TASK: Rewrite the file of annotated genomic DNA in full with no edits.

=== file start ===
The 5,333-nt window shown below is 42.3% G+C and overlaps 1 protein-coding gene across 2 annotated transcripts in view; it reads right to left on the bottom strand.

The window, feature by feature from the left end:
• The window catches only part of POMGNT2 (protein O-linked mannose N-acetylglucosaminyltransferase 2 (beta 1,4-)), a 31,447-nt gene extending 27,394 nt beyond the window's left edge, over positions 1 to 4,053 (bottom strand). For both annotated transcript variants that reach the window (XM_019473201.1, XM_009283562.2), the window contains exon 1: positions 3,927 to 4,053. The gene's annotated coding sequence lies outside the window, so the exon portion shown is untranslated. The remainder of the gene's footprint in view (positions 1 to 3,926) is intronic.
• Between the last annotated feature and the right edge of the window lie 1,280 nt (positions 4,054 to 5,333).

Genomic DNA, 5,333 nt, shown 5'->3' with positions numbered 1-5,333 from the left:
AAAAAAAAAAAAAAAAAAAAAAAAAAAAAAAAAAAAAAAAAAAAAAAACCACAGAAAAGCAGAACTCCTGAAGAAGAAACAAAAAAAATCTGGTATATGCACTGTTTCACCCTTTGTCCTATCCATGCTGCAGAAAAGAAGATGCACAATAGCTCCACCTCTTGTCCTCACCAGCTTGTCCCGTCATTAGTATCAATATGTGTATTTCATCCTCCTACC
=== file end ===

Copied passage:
The 5,333-nt window shown below is 42.3% G+C and overlaps 1 protein-coding gene across 2 annotated transcripts in view; it reads right to left on the bottom strand.

The window, feature by feature from the left end:
• The window catches only part of POMGNT2 (protein O-linked mannose N-acetylglucosaminyltransferase 2 (beta 1,4-)), a 31,447-nt gene extending 27,394 nt beyond the window's left edge, over positions 1 to 4,053 (bottom strand). For both annotated transcript variants that reach the window (XM_019473201.1, XM_009283562.2), the window contains exon 1: positions 3,927 to 4,053. The gene's annotated coding sequence lies outside the window, so the exon portion shown is untranslated. The remainder of the gene's footprint in view (positions 1 to 3,926) is intronic.
• Between the last annotated feature and the right edge of the window lie 1,280 nt (positions 4,054 to 5,333).

Genomic DNA, 5,333 nt, shown 5'->3' with positions numbered 1-5,333 from the left:
AAAAAAAAAAAAAAAAAAAAAAAAAAAAAAAAAAAAAAAAAAAAAAAACCACAGAAAAGCAGAACTCCTGAAGAAGAAACAAAAAAAATCTGGTATATGCACTGTTTCACCCTTTGTCCTATCCATGCTGCAGAAAAGAAGATGCACAATAGCTCCACCTCTTGTCCTCACCAGCTTGTCCCGTCATTAGTATCAATATGTGTATTTCATCCTCCTACC